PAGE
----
Recognizing that there are different routes to social status is important for a number of reasons. One reason is methodological. In an earlier study , researchers found that agreeableness is negatively associated to dominance but positively related to prestige. From these results they concluded that "being nice, warm, and kind" does not lead to higher status. The results of the Cheng and colleagues  study suggests, however, that if you want to find the effects of traits on status, you have to look at both dominance-based and prestige-based contexts.
Distinguishing between two routes to social status might also resolve longstanding debates about the link between narcissism and self-esteem in attaining high status. Some studies show that narcissists tend to attain higher levels of leadership while other studies show that narcissists tend to have bad leadership skills and are disliked by their peers .
The results of the Cheng and colleagues  study suggests that the particular type of pride associated with narcissism- hubristic pride- facilitates status through the dominance route, a route which does not require respect or social acceptance. Genuine self-esteem, which is associated with authentic pride, tends to be associated with lower displays of anti-social and aggressive behaviors typical of dominant leaders [10, 11]. But as noted by Cheng and colleagues , leaders come in a number of different flavors (e.g., Gandhi vs. Churchill).
This may seem to go against the "girls like jerks" stereotype, but I think it adds some more nuance to that stereotype. Girls don't like "jerks", per se but men who are strong and confident. In the study just mentioned, dominant men who showed their displays of dominance within a context of competition were indeed considered attractive, but flat-out jerks who signaled that they might use aggression and dominance toward peers in situations where it's important to work together, were considered unattractive.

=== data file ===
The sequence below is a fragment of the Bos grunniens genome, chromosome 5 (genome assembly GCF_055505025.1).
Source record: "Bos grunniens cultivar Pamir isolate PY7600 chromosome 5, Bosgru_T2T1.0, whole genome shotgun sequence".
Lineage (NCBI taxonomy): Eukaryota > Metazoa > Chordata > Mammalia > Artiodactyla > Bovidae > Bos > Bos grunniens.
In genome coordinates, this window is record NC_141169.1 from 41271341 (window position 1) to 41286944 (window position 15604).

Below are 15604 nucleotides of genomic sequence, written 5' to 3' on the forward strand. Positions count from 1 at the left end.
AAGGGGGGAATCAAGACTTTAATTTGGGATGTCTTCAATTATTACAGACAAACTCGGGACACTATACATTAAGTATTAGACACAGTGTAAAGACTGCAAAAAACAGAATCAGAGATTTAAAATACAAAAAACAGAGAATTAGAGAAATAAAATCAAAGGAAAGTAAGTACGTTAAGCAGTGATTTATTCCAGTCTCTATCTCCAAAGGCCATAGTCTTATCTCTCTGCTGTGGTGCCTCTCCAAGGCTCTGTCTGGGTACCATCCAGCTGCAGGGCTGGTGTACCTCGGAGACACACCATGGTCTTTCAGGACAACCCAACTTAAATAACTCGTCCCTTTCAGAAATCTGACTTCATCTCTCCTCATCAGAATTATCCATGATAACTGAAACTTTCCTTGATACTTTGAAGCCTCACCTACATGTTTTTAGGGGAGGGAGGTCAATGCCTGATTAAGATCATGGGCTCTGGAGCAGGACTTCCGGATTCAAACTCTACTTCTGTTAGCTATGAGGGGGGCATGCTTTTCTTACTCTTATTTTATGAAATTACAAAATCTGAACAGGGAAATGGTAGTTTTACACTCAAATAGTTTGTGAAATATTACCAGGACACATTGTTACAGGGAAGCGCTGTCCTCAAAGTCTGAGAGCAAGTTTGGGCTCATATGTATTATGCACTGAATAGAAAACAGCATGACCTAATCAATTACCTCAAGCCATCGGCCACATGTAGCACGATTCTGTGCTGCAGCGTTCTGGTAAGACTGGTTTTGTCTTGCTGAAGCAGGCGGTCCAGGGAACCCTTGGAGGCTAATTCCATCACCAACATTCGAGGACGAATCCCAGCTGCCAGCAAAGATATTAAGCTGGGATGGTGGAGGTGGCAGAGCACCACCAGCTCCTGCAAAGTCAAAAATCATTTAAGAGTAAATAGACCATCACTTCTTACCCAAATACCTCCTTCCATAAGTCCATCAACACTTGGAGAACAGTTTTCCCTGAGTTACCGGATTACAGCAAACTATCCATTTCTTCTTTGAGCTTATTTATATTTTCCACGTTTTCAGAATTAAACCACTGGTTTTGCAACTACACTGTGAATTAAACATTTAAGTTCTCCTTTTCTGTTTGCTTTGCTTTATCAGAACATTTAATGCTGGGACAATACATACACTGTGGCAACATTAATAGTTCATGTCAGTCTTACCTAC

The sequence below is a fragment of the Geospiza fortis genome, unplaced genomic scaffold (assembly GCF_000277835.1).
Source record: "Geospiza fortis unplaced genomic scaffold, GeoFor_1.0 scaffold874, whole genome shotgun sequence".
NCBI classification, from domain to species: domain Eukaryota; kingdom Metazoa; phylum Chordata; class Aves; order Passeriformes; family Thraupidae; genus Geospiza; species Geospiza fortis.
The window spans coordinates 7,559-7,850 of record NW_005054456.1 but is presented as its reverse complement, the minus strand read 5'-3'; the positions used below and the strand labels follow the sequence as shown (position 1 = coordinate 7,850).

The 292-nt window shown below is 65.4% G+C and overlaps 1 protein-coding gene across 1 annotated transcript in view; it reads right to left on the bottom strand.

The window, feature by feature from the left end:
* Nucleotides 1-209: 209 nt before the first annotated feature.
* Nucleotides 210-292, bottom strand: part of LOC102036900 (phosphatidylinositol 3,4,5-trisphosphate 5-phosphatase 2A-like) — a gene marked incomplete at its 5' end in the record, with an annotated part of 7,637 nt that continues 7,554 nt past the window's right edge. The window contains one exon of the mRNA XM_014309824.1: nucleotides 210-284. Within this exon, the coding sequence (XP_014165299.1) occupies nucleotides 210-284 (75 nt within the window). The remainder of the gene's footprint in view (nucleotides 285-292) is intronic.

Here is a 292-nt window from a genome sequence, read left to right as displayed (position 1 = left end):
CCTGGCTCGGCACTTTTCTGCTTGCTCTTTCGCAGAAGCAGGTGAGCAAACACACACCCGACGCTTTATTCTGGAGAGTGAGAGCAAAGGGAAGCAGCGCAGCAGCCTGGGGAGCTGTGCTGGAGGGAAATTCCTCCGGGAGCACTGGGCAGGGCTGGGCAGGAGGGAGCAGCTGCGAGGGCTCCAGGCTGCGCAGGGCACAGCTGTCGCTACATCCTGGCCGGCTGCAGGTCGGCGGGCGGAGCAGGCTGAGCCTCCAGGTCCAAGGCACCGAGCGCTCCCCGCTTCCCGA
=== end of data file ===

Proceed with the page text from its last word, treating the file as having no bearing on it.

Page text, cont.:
In a lot of ways, a prestigious man really is a girl's dream. While there is some overlap between dominant and prestigious men-- prestigious men, like dominant men, are confident, achievement-oriented, and extraverted-- prestigious men are also self-assured, caring, and helpful people who are genuinely high in self-esteem. This should offer some assurance that the nice, smart kid who dreams of doing good in the world someday while he or she is being used as the basketball in gym class, can grow up to reach high levels of social status and all the goodies that come with it.
© 2010 by Scott Barry Kaufman
 Henrich, J., & Gil-White, F. J. (2001). The evolution of prestige: Freely conferred deference as a mechanism for enhancing the benefits of cultural transmission. Evolution and Human Behavior, 22, 165−196.
 Buttermore, N. (2006). Distinguishing dominance and prestige: Validation of a self-report scale. Poster presented at the Human Behavior and Evolution Society's 18th Annual Meeting. Philadelphia, Pennsylvania
 Johnson, R. T., Burk, J. A., & Kirkpatrick, L. A. (2007). Dominance and prestige as differential predictors of aggression and testosterone levels in men. Evolution and Human Behavior, 28, 345−351.
 Reyes-Garcia, V., Molina, J. L., Broesch, J., Calvet, L., Huanca, T., Saus, J., et al. (2008). Do the aged and knowledgeable men enjoy more prestige? A test of predictions from the prestige-bias model of cultural transmission. Evolution and Human Behavior, 29, 275−281.
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 Cheng, J.T., Tracy, J.L., & Henrich, J. (in press). Pride, personality, and the evolutionary foundations of human social status. Evolution and Human Behavior.